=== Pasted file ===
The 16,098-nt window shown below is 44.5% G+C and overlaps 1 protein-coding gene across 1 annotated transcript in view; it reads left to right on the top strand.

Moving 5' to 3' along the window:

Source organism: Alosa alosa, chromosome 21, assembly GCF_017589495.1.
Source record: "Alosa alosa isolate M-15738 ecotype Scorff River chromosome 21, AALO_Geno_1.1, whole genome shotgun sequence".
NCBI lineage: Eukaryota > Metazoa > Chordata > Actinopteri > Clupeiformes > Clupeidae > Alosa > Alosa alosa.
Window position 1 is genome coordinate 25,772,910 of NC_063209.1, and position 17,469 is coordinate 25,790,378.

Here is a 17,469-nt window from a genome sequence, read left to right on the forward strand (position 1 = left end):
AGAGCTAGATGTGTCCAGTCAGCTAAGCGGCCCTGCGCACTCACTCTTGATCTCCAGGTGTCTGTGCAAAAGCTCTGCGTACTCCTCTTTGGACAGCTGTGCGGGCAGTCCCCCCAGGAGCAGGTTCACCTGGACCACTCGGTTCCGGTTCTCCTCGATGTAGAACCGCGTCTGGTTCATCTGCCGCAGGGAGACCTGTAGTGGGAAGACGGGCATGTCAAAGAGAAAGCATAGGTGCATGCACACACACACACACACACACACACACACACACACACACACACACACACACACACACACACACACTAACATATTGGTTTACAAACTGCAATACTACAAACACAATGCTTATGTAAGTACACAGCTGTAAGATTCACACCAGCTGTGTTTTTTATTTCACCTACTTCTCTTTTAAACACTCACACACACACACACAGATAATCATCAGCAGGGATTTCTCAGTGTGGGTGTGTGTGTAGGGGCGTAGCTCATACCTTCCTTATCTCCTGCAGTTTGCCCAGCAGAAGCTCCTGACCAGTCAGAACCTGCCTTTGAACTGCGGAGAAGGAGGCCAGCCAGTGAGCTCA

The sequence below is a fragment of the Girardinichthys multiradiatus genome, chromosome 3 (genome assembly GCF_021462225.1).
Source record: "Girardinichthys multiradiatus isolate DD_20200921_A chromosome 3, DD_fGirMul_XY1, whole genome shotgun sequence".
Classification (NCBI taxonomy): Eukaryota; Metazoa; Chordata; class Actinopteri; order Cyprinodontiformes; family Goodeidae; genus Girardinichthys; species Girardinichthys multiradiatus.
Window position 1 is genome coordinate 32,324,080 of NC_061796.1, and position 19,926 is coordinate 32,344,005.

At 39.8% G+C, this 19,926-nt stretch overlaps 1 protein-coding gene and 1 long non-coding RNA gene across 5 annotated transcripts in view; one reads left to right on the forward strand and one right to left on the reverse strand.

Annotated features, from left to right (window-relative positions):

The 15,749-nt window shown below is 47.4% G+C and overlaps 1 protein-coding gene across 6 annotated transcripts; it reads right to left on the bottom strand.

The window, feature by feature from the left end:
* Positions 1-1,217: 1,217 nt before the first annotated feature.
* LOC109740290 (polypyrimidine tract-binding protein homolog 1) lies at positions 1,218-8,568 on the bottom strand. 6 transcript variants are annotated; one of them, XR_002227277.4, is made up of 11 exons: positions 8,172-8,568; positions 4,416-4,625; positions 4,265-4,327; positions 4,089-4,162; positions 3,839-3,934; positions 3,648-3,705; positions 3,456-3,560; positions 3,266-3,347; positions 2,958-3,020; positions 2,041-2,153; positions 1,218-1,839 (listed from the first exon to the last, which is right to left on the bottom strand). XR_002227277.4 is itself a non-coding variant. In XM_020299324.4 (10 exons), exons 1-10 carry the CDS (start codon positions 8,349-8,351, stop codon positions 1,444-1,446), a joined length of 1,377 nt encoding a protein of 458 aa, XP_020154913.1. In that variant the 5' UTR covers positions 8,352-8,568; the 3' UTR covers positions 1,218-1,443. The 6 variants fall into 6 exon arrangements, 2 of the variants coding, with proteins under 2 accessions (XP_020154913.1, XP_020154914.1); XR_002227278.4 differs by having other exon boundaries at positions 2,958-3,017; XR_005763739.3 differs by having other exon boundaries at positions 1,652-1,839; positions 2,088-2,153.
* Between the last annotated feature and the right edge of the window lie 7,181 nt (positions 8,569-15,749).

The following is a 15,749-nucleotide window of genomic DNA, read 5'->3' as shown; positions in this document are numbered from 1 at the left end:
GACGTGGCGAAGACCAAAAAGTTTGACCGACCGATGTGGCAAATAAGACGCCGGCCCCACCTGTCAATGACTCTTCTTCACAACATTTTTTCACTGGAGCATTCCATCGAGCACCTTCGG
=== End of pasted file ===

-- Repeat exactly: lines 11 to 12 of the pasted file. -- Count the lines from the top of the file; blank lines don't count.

Classification (NCBI taxonomy): Eukaryota; Metazoa; Chordata; class Actinopteri; order Cyprinodontiformes; family Goodeidae; genus Girardinichthys; species Girardinichthys multiradiatus.
Window position 1 is genome coordinate 32,324,080 of NC_061796.1, and position 19,926 is coordinate 32,344,005.